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ADVICE to my younger self as a Software Developer

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What advice would I give a software developer? Software development, design, and architecture can feel overwhelming. Especially when you’re just trying to get into it as there is so much to learn. What exactly should you focus on? A particular framework, language, or library? After over 20 years of software development as a career writing line of business and enterprise systems, here are the top 5 pieces of advice I’d tell my younger self.


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Business Knowledge

If you’re writing Line of Business or Enterprise Software, having a good understanding of the business domain your writing software for is critical. This is why it’s perplexing to me that the software industry is so focused on frameworks, libraries, and platforms. Yes, technical concerns matter, but the sheer lack of emphasis on business concepts is amazing to me.

By far the best developers I know have a good understanding of business concepts and the specific business domain they are in. This gives them the ability to speak to a varied audience. From both spectrums, they can speak with domain experts all the way to other software developers.

Having experience in many different business domains only helps your understanding of designing a system. There is a common thread that generally is involved in most business domains that you can then relate to others.

My advice to my younger self is don’t get so caught up entirely on the technical aspects of being a software developer. I wish I would of put more focus on understanding various business concepts earlier in my carrier.

Logical Boundaries

The more you understand how various businesses domains operate, the better you can understand how to design a system by decomposing it into logical boundaries.

Defining boundaries is one of the most difficult things to do, yet is one of the most important.

ADVICE to my younger self as a Software Developer

When you don’t really know a particular domain, it’s like walking into a dark room with only a small flashlight. As you point the flashlight around the room, you get a better sense of how big the room is, what’s on the floor, how tall the ceilings are, etc. It takes time and it takes a lot of exploration to get a better perspective.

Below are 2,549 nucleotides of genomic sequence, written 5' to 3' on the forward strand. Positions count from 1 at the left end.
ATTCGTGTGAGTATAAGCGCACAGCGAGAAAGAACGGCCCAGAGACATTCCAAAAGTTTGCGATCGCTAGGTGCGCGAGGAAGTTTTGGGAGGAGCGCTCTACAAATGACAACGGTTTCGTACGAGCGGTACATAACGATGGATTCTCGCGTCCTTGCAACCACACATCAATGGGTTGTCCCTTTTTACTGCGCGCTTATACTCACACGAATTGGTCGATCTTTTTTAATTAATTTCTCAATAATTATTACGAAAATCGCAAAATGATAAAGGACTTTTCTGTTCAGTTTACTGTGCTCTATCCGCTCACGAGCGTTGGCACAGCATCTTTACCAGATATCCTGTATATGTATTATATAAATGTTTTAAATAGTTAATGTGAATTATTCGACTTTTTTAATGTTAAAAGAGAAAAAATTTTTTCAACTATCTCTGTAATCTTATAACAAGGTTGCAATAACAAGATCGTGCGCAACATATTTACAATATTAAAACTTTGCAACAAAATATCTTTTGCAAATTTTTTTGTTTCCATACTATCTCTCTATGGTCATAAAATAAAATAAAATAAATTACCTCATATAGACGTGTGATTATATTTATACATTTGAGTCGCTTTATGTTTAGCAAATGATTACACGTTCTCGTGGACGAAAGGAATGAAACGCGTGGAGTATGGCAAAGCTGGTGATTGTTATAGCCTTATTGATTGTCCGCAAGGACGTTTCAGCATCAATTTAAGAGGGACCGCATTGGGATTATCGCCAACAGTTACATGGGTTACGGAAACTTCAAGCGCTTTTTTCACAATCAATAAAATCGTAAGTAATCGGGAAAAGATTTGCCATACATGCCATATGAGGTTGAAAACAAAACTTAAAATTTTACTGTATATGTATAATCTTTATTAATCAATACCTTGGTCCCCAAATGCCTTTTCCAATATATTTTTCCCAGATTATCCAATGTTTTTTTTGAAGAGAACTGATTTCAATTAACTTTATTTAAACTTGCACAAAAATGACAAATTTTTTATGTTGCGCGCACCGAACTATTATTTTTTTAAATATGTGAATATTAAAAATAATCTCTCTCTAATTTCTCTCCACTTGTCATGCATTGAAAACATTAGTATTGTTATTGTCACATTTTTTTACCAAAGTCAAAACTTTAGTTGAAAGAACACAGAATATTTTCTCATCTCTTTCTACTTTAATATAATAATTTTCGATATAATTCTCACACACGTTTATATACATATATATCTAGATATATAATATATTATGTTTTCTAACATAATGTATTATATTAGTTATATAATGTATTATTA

Logical boundaries own a set of business capabilities and the data behind those capabilities. Within a logical boundary, there are long-running business processes and workflows. These also might span multiple logical boundaries.

CRUD (Create-Read-Update-Delete) has its place, but not the heart of the system which generally has a lot of complexity. The outer edge of your system has boundaries that are more in a supporting role for reference data can often be CRUD or be an external system/service that you integrate with.

Define logical boundaries that isolate the business capabilities your system provides.

Coupling & Cohesion

Fundamentally understand Coupling & Cohesion. Seemingly every design decision revolves around these two concepts.

coupling is the degree of interdependence between software modules; a measure of how closely connected two routines or modules are

cohesion refers to the degree to which the elements inside a module belong together.

Circling back to the earlier section about defining Logical Boundaries is exactly about trying to achieve a high level of functional cohesion. Logical boundaries will have some degree of coupling because they will need to interact with each other.

Ian said it perfectly. It’s all about trade-offs.


If you’re in a complex business domain, managing complexity can be difficult. But don’t make it even worst by adding unneeded technical complexity. This happens way too often by developers wanting to use new technology/library/framework without any idea if it solves a problem they actually have.

Complexity also comes in the form of logical boundaries as well as coupling & cohesion.

Defining logical boundaries is trying to prevent you from creating a giant turd pile (big ball of mud). Ultimately you’re trying to build a set of smaller turd piles. This allows you to isolate the complexity to a smaller logical boundary that is limited in scope.

As much as you think the system you’re building is going to be perfect, over time different insights and gaining new knowledge will mean that the overall design will be less ideal than you want it to be. And that’s OK!

Isolate complexity the best you can give your understanding at the time of making a decision. Understand that you won’t get it completely right. However, DO NOT add unneeded technical complexity because a discovered a new design pattern, library, framework, etc that you think will solve all of your problems. Also, DO NOT add unneeded complexity based on assumptions or “what ifs” that you think might be needed to make the system more flexible possibly in the future. Give yourself options but not at a high cost of complexity.

Know what you don’t know

There is so much to learn in software it’s pretty much impossible to know everything. However, it is helpful to have a surface-level knowledge or just be aware of the current landscape. That doesn’t mean you need to be an expert at all, rather the opposite. Just being aware of a new tool/framework/platform and the problems it solves can be really helpful if you find yourself with that problem.

The key is acknowledging that you aren’t an expert but rather only have entry-level knowledge.

Don’t be an Expert Beginner.

My software developer advice is to realize that there is a mountain of knowledge you just don’t have and that you don’t know what you don’t know. That’s OK! Don’t take yourself too seriously.


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